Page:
EHR data conversion is the process of moving patient data from legacy EHR system to a new EHR system. While automated EHR data conversion seems like a complex affair, it doesn’t have to be. When an experienced vendor partners with strong internal leadership, the data conversion will follow a proven, 5-step process, and the data will undergo a failsafe ETL.

Why Change EHR?

Healthcare providers are expected to document patient encounters. Traditionally, this documentation has been completed on paper and stored in file cabinets. However, the last decade has seen significant growth in provider adoption of Electronic Health Records (EHRs). The combination of government incentives, advances in technology, and improved outcomes and operations have fueled this growth.

When healthcare providers have access to complete and accurate information, patients receive better care and have better outcomes. EHRs improve providers’ ability to diagnose disease and reduce medical errors. EHRs further help providers meet patient demands, provide decision support, improve communication, and aid in regulatory reporting.

While EHR adoption has increased, so too has the need to change systems while maintaining the access to and integrity of patient health information. Healthcare administrators point to provider dissatisfaction and mergers and acquisitions as the primary contributors for changing EHR providers within their organization. In preparing for the implementation of a new EHR, healthcare organizations have been grappling with how to handle the data in the legacy systems.

What is EHR Data Conversion?

In response to this challenge, many healthcare organizations are turning to automated EHR data conversion to maintain data integrity. An automated ETL (Extract, Transform, Load) process avoids risks related to data manipulation, because not a single patient record is touched.

 

In an automated conversion, source values are extracted from both the legacy (source) system and new (target) system to create a conversion map. That map is entered into a conversion utility software. Data from the legacy system is run through the conversion utility and transformed to meet the needs of the new system. While it is being transformed, the conversion utility is monitoring for errors and estimated completion. After the data has met the standards, it is then loaded into the new system.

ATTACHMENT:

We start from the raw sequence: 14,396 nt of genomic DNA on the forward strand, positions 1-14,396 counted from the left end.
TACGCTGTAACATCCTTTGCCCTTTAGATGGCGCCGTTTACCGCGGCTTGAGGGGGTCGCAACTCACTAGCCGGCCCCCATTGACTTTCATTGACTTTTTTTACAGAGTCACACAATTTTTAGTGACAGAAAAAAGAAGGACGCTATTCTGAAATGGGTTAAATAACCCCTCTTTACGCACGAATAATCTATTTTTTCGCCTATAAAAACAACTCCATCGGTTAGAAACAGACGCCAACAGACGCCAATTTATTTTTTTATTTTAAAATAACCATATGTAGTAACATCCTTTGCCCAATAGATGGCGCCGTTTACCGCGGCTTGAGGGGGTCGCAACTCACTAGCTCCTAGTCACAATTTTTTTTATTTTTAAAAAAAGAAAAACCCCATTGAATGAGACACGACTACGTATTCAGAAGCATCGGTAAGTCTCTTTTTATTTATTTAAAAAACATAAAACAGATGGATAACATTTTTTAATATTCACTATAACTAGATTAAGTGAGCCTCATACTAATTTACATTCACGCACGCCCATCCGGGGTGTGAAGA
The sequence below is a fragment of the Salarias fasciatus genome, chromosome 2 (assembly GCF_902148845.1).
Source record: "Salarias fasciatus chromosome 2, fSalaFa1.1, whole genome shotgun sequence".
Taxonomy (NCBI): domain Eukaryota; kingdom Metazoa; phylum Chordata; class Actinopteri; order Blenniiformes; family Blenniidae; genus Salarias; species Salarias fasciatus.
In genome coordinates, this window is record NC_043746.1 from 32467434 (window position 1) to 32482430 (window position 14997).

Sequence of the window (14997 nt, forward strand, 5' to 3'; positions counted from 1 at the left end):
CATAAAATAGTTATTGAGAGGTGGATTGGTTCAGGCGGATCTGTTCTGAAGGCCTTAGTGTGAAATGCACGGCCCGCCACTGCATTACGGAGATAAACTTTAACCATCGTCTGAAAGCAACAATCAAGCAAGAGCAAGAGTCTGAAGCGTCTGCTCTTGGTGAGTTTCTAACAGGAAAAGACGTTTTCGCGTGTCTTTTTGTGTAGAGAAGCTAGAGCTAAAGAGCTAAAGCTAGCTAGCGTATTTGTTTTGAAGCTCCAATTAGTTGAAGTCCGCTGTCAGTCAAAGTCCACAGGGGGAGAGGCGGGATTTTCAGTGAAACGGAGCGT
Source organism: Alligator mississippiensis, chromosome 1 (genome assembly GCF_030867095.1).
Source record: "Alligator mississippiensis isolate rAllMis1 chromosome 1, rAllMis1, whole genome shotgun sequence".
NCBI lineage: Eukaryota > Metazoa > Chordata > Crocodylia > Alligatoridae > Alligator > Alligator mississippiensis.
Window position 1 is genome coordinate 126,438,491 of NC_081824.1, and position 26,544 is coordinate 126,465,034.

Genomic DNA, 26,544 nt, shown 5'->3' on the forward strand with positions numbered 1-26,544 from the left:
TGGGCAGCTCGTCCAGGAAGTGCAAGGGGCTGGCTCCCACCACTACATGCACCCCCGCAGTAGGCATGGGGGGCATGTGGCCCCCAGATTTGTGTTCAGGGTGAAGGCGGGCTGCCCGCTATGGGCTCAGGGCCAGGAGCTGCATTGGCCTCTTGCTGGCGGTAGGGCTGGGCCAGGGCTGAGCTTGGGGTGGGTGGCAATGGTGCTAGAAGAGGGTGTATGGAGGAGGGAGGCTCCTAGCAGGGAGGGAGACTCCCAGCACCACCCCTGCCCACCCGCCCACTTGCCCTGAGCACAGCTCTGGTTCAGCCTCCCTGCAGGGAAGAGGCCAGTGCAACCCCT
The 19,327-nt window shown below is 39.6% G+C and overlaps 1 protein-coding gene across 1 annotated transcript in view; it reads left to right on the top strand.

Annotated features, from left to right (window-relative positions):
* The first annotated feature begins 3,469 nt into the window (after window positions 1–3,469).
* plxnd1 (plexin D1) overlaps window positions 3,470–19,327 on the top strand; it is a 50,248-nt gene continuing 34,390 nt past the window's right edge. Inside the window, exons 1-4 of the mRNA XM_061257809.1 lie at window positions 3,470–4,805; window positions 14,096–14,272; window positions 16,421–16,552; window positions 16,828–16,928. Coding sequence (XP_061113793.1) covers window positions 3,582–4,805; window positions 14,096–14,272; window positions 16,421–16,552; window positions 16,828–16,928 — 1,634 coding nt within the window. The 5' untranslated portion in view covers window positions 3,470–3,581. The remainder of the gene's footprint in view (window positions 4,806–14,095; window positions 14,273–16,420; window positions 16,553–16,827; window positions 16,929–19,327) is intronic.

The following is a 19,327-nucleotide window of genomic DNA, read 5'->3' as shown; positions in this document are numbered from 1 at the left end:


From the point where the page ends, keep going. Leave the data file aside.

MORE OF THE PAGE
The process of an automated EHR data conversion may seem like a complicated and difficult undertaking. It doesn’t have to be when it is handled by an experienced vendor working with strong internal leadershipundergoing a recognized data conversion process.

5 Steps to EHR Data Conversion

1. Discovery

During the discovery phase of the process, the healthcare organization team will play a large role. An EHR vendor will ask internal IT staff to extract all data from the current system. Working together with an internal designated leader, IT staff, and Physicians Advisory Committee (PAC), the data conversion vendor will work to identify how much data is available, what data needs to be converted, and the accuracy of the legacy data.

2. Scope Definition

The scope definition phase of the process is the point at which both parties come to an agreement on which portions of the data need to be converted, the method of the conversion, and the prioritization of the data. During this time, the two teams should schedule time to review the records, format them to meet the new formatting requirements, and set the processes to updated record fields not available in the conversion.

3. Testing

Once the scope has been fully defined, and the formatting requirements are completely understood, the primary responsibility of the conversion then shifts to the vendor. Based on the input gathered during the scope definition step, the data architects working for the vendor will map the data fields and formatting from the old system to equivalent data fields and formatting in the new systems. After the map has been created, the data architects upload the test conversion data to a testing site.

4. Validation

This step is a shared responsibility between the healthcare organization and EHR data conversion vendor. Once the data has been loaded to the test site, the data architects validate the data. Then the healthcare organization leaders review the content, validate the records, and sign off on the final data set. This step may require several cycles. However, it is imperative for the success of the conversion.

5. Migration

Once the data has been validated, the vendor will executive the final migration. While the data is migrating, the vendor’s conversion utility should be monitoring total errors, parsing errors, mapping misses, percent complete, date/time to finish, and success rate. When all the data is converted and migrated to the new system, the healthcare organization will go live!

Throughout the EHR data conversion process, healthcare organizations are tasked with making important, and often tough, decisions about how to handle data, the methods of conversion, and data prioritization. It is important that healthcare organizations plan ahead, schedule the necessary time, and work closely with EHR data conversion vendors who are well versed in the each step of the process.

Technical Dr. Inc.'s insight:
Contact Details :

inquiry@technicaldr.com or 877-910-0004
www.technicaldr.com